Despite persistent competition, the housing market's upturn will support industry growth
Los Angeles, CA (PRWEB) October 22, 2012
As with other industries that depend upon the US construction markets, the Lumber and Building Material Stores industry has been hit hard by the economic recession and the subprime-mortgage collapse, which brought new construction across all markets to a near standstill. According to IBISWorld industry analyst Andrea Alegria, “The industry depends mostly on the residential markets because most industry sales come from professional contractors and homeowners, who purchase industry goods for residential construction.” Over the past five years, significant declines in housing starts and remodeling in the United States have caused demand for lumber and other building materials to plummet. Consequently, industry revenue has declined at an average annual rate of 6.1% in the five years to 2012.
Over the past five years, particularly unstable lumber prices have burdened industry firms. Lumber accounts for about 65.4% of sales, and prices have been volatile. “This trend has made it difficult for retailers to anticipate future spending and control costs,” says Alegria. Furthermore, the industry has also experienced intensifying competition, especially from home improvement stores, which offer the added convenience of one-stop shopping and lower prices. The industry has faced falling profit margins; IBISWorld estimates that profit has declined from about 3.1% of revenue in 2007 to about 2.1% in 2012. Falling margins have caused many operators to either exit the industry or consolidate over the five-year period. The number of enterprises has declined at an average annual rate of 2.0% to 38,936 in 2012 from 43,008 in 2007.
The Lumber and Building Material Stores industry exhibits very low concentration of ownership. The industry is highly fragmented, with no single operator having more than 5.0% of market share. The majority of industry businesses are privately owned, and they successfully supply the local demand in their communities. To this end, close to half of the industry's players in 2012 are estimated to be nonemployers, which are owner-operator businesses that do not have any hired employees. Even among businesses with hired workers, 69.1% of enterprises are expected to have fewer than five employees, while only 14.7% is estimated to have more than 20. In recent years, many of these small operators have merged with other players or exited the industry, increasing concentration. This trend has mainly occurred because of falling industry profitability, as the housing downturn significantly reduced sales and prices of inventory goods remained volatile. In the five years to 2012, the number of firms is expected to decrease 2.0% annually to 38,936. However, improvements in the economy will likely encourage new firms to enter the industry at an average annual rate of 2.3% in the five years to 2017. Although industry consolidation will increase in the next five years, it will still remain comparatively low.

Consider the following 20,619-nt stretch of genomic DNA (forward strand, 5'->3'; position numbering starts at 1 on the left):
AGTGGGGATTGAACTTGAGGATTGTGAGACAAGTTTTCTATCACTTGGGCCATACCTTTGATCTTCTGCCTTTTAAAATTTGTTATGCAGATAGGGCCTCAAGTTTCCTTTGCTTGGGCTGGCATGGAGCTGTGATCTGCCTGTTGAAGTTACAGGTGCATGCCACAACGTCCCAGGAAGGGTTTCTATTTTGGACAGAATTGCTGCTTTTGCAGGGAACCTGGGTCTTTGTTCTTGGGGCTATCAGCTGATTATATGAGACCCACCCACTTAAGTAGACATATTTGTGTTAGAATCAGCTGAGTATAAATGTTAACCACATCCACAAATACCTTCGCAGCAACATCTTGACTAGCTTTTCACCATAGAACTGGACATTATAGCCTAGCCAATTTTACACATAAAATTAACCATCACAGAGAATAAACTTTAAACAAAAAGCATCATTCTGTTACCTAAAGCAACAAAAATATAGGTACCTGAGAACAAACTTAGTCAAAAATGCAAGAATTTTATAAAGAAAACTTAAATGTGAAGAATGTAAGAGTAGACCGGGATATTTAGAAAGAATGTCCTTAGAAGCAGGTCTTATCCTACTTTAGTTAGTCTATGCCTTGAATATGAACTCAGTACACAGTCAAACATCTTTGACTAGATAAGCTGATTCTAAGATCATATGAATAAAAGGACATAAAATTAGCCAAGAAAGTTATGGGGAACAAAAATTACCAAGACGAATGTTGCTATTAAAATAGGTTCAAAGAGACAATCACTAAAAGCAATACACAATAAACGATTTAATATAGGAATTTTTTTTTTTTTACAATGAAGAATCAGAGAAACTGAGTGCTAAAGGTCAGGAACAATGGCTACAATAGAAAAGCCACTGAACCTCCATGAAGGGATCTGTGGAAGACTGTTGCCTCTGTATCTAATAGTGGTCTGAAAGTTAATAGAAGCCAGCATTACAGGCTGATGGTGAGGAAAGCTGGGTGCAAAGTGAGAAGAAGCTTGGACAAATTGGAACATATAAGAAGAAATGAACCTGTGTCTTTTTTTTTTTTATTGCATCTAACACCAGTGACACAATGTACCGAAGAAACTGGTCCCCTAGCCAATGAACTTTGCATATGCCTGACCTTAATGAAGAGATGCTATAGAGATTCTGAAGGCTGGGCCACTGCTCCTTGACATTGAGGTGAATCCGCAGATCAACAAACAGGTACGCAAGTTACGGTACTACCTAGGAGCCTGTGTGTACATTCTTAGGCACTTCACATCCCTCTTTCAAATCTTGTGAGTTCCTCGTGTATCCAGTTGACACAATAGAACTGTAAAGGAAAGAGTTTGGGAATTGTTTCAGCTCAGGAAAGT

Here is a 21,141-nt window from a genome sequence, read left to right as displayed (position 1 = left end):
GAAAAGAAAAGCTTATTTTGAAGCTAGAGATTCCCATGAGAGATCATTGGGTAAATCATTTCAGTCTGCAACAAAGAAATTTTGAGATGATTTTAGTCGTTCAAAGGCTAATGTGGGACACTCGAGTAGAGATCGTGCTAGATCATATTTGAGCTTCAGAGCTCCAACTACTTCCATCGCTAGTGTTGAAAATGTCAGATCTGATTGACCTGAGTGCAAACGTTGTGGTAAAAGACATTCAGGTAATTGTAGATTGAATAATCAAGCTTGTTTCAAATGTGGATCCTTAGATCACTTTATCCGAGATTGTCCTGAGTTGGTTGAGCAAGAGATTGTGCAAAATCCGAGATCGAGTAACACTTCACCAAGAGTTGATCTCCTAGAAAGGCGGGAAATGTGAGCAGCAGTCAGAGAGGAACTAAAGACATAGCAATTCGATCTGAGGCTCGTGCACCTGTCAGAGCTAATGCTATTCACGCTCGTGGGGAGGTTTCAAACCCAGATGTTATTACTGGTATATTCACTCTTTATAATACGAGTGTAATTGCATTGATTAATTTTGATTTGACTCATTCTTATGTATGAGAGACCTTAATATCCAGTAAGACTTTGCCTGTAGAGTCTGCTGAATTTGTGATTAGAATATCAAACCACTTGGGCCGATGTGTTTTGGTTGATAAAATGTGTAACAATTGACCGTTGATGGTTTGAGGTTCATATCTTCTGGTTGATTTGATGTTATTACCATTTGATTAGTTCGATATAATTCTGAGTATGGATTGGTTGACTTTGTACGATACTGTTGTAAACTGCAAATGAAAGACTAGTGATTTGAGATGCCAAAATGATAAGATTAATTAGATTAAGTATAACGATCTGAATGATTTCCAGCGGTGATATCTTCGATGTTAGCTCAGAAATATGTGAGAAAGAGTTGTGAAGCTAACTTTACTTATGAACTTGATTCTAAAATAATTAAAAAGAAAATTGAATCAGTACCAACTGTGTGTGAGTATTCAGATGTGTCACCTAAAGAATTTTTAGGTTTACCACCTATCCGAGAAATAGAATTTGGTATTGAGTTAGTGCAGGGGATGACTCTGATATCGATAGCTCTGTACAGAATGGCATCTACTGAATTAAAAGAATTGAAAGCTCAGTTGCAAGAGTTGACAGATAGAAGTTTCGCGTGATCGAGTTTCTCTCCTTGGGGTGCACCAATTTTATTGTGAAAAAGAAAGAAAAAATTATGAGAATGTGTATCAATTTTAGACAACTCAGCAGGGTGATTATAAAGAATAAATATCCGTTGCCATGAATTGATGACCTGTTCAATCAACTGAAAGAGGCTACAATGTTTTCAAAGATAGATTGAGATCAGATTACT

The housing and nonresidential construction markets have been slow to recover. Housing starts picked up slightly in 2010 but showed sluggish growth in 2011. Nonresidential building construction remains burdened with high office vacancy rates and a cautious business environment. As population growth and pent-up demand drive up housing starts, and improved economic conditions boost demand for repairs and renovation projects, sales of industry products will grow steadily. IBISWorld projects industry revenue will grow 7.6% to $100.8 billion in 2012, driven by an increase in total residential construction spending and improved spending on home improvements. In the five years to 2017, industry revenue is projected to continue its increase as the housing markets stabilize and new construction spending follows population growth and spending trends.
For more information, visit IBISWorld’s Lumber & Building Material Stores in the US industry report page.
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IBISWorld industry Report Key Topics
This industry consists of stores and dealers (e.g. lumberyards) that retail building materials such as lumber, hardwood, stones and brick. This industry also supplies cabinets, floor coverings, roofing materials, electrical and plumbing goods, doors and windows to the construction market. The industry does not include home improvement centers, paint and wallpaper specialty stores, or hardware stores.
Key External Drivers
Industry Life Cycle
Products & Markets
Products & Services
Globalization & Trade
Market Share Concentration
Key Success Factors
Cost Structure Benchmarks
Barriers to Entry
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Recognized as the nation’s most trusted independent source of industry and market research, IBISWorld offers a comprehensive database of unique information and analysis on every US industry. With an extensive online portfolio, valued for its depth and scope, the company equips clients with the insight necessary to make better business decisions. Headquartered in Los Angeles, IBISWorld serves a range of business, professional service and government organizations through more than 10 locations worldwide. For more information, visit http://www.ibisworld.com